“In this section you will find silhouettes, which consist of a hand-tufted pair of jeans and a hand-tufted denim skirt. Tufting is a technique widely used in the making of rugs and other upholstery. To hand tuft enough material big enough to make a pair of jeans, can take a team of two people, almost four days to complete.” This was Faustine Steinmetz’s voice speaking on her audio guide, which you could access through a specially created web-based e-ticket. Steinmetz’s presentations have been bucking the way we view garments on models ever since she made her LFW debut in 2014. With her latest A/W 16-7 presentation, she has quite possibly bested her previous ones, as she creates an experience that is worth taking the time to look, look harder and look again. It’s why Steinmetz, along with two other young designers are rising above the industry’s chit-chat about fast speeds and broken systems, precisely because they’re doing things their own way.
Steinmetz once again collaborated with set designer Thomas Petherick to create giant enclosed white boxes, with the only view into them created by cut-outs on the front that wouldn’t reveal everything all at once. Sometimes you’d have to crouch down to look inside the box. Sometimes you’d have to go on your tip-toes to get a proper view. The sight of editors stooping low and jumping to look into Steinmetz’s white boxes was fascinating. Depending on what angle you looked and what height you’re at, you’d get a somewhat different view, with every glance filtered through these concealed white boxes. With a glut of people trying to look at the exhibition simultaneously, there wasn’t enough space/time to experience it properly. But clicking back on the e-ticket, the presentation lived on through Steinmetz’s French-accented voice explaining about the origins and techniques of each piece.
Each box was given a monochromatic colour scheme – blue, orange, salmon pink, yellow and white, inspired by the German artist Franz Erhard Walther and his sculptures of wearable textiles. Likewise, Steinmetz’s pieces have a similarly sculptural quality with undulating waves of hand-tufted cotton in a pair of jeans that took almost a week to weave. Adding organic cotton, metallic yarns and mohair into the mix, Steinmetz’s creations took on an even more tactile quality to them, especially when tied with tubular sponge-like belts that look like swim float aids. There was also a more wearable quality to many of the pieces, particularly the ribbed cotton dresses, that shift in shape with threaded through rivets.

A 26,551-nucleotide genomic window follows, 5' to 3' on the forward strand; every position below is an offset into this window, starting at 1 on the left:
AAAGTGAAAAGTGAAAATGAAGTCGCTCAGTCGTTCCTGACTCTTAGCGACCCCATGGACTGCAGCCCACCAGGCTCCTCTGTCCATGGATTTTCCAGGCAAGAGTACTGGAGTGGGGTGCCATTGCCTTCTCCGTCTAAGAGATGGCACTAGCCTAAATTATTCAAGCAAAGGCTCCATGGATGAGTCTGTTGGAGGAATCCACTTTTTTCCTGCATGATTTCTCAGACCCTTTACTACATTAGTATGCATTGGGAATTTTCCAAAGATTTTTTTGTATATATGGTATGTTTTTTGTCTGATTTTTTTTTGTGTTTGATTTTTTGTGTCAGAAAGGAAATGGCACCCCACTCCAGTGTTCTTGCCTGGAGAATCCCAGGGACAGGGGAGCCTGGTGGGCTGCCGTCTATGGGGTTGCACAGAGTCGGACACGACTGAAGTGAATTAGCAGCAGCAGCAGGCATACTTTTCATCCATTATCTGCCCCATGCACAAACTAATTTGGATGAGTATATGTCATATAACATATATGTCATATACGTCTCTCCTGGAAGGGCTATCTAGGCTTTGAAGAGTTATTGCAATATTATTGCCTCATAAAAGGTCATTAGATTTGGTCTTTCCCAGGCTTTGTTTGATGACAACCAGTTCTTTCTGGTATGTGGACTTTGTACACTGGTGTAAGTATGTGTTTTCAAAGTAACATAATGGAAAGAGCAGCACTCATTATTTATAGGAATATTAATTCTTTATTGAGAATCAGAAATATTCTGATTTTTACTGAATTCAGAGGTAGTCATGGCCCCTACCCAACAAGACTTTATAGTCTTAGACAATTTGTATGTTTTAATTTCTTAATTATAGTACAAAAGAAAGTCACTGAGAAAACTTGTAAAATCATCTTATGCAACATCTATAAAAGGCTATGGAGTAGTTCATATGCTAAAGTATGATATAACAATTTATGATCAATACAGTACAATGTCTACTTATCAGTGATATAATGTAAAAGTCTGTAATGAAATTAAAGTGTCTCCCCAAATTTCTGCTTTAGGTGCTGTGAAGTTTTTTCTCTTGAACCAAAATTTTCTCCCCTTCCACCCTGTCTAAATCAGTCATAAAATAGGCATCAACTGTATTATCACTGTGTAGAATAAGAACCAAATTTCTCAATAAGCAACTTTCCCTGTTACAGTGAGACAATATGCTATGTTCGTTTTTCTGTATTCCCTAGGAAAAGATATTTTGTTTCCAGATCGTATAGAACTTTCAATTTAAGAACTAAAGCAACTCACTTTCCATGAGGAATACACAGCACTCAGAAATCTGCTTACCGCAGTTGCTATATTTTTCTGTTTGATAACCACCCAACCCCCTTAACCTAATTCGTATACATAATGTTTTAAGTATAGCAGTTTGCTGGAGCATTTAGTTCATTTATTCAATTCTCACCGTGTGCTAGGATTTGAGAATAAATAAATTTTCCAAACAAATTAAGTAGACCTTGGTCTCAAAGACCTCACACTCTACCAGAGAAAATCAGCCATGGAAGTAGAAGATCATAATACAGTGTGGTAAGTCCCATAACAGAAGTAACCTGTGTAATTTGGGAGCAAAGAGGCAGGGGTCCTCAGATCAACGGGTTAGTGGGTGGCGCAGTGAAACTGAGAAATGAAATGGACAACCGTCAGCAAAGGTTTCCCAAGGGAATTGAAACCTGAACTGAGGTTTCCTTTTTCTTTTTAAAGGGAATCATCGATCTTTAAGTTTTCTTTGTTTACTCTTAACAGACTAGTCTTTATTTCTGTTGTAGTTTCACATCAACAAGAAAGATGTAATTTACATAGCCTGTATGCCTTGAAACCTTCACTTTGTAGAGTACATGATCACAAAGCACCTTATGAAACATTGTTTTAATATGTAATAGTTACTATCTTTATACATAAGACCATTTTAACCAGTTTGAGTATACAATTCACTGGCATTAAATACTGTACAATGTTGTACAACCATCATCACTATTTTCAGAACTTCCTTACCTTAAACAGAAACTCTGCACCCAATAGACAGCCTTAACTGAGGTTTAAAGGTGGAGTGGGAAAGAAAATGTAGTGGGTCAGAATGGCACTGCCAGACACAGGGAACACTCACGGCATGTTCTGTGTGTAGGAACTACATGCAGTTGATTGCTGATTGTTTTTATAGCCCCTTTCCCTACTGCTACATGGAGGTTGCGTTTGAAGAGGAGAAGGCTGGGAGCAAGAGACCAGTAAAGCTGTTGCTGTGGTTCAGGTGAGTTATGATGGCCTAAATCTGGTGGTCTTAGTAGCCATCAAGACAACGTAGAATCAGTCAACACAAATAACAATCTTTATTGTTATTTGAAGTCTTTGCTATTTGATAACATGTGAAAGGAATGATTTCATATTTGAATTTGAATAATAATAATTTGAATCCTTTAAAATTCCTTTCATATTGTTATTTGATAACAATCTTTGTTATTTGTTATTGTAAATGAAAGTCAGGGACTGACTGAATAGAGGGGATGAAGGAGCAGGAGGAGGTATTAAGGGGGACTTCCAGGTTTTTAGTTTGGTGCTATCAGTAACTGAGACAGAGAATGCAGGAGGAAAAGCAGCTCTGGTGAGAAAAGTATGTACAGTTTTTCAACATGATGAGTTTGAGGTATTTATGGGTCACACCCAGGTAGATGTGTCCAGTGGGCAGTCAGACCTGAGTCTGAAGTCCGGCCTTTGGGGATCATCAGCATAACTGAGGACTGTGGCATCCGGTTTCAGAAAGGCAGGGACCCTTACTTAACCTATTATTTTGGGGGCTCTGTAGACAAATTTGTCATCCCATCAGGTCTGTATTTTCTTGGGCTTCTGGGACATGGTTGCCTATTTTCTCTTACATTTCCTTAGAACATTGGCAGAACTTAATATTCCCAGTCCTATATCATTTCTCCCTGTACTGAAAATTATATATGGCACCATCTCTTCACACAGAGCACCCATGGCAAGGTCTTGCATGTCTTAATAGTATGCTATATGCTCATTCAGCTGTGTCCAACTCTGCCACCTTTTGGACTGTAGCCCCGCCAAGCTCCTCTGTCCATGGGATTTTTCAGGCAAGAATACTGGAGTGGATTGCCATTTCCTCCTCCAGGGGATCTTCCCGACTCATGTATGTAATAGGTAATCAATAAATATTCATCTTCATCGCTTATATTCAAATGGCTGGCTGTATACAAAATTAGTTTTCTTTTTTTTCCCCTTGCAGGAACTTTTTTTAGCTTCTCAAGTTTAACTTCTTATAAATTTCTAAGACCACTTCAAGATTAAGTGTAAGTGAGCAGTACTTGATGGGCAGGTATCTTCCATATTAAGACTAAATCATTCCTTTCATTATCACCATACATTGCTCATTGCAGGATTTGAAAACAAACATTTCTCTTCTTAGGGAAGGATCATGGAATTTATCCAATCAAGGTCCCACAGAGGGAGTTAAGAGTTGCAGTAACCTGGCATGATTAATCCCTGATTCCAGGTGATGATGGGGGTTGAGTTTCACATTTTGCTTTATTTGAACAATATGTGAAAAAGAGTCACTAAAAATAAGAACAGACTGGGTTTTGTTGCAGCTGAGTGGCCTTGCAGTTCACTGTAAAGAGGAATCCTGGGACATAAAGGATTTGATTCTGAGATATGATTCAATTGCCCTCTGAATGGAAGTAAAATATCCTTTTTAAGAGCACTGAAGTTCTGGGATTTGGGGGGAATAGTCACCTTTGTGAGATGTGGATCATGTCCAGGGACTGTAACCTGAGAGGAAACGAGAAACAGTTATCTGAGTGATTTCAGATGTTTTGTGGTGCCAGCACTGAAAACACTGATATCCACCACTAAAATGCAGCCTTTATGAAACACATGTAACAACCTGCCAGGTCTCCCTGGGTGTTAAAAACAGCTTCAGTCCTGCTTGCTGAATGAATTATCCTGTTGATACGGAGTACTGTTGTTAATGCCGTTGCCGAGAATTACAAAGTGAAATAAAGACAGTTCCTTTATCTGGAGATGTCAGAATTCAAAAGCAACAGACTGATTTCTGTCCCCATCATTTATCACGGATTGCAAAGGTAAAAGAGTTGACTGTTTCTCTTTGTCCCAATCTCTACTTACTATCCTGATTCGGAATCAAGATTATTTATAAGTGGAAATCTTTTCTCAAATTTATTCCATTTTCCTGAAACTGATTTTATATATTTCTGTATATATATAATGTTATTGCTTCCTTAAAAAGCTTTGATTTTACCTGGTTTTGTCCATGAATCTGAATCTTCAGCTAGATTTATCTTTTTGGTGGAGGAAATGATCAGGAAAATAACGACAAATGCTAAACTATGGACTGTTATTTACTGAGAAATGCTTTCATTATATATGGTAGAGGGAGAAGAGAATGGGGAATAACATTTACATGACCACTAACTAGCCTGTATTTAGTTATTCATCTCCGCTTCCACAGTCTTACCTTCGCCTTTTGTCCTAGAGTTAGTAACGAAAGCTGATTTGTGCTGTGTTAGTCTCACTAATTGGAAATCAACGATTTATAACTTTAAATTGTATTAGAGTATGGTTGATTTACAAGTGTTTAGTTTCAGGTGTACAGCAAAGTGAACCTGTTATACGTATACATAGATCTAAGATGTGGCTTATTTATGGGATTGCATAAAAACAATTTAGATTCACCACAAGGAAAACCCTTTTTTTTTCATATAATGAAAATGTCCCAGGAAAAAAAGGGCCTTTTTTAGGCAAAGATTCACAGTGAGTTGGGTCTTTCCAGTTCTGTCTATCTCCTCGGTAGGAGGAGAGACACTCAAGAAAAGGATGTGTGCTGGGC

Even as we were peering in and eyeing each model as part of Steinmetz’s museum-esque installation environment, there was still that desire to wear what we were seeing. It’s also an instance where the connection between fashion and art isn’t merely decorative but also conceptually sound. Steinmetz made us stop, wait and look – and by look, I mean REALLY look. That felt like an accomplishment in the context of a season in flux.
Claire Barrow was also on a similar path except there was more of a mocking tone in her own version of a museum. She called her collection the “Retro-Spective” in reference to the way we regurgitate and recycle the past, be it through Tumblr blogs or fashion collections. And so Barrow directly took on the task of cycling through decades – from Medieval robes to Edwardian blouses to 1980s anarchy. These periods are all hinted at but wind up looking uniquely like Barrow’s work because of her paintings and illustrations. It was another strong show of the hand, that isn’t going to get lost in the sea of banal rehashing of past decades.
Barrow also presented both models and mannequins like that of a theoretical museum which she called a “form of blatant narcissism” so that she pushes her own work to become “historical” in some way. The set-up even came with a merch shop selling canvas totes, postcards and tees. But nestled in amongst the dramatic painted canvas dresses given names like “The Woman I am Not”, there was also a knitwear collaboration with John Smedley as well as Victoriana shirts scrawled with Barrow’s emotive figure. These were the pieces that give credence to what could have been some painted frocks not meant for sale. There’s a brilliance to the way Barrow has been confronting the things that niggle at her about the industry and beyond that, the world at large – be it our digitally consumer lives or the way that nothing is truly original. Here, her museum served made us a) look at the past differently and b) think about the conversation between fashion and history and whether the comfort of nostalgia will ever truly be rejected.
Phoebe English made us play a strange but thoughtful waiting game too. To mark her 10th collection, she presented ten looks reflecting the processes of her finely-tuned aesthetic. Each model takes a ticket from a number dispensing machine and then await their turn to be measured up, prodded at and ultimately scrutinized. It’s a crystallised summation of the amount of pointless waiting around there is in the fashion week show system be it waiting for the shows to start or waiting for casting directors to see you. But even as they wear bored and listless expressions on their faces, it becomes easier to see English’s signature hand-made textiles such as shredded sequins, knitted elastic and other disheveled silks. With ten edited and ultimately stronger looks, you found you had the time to wait around.
Transport during London Fashion Week has been kindly provided by Mercedes-Benz.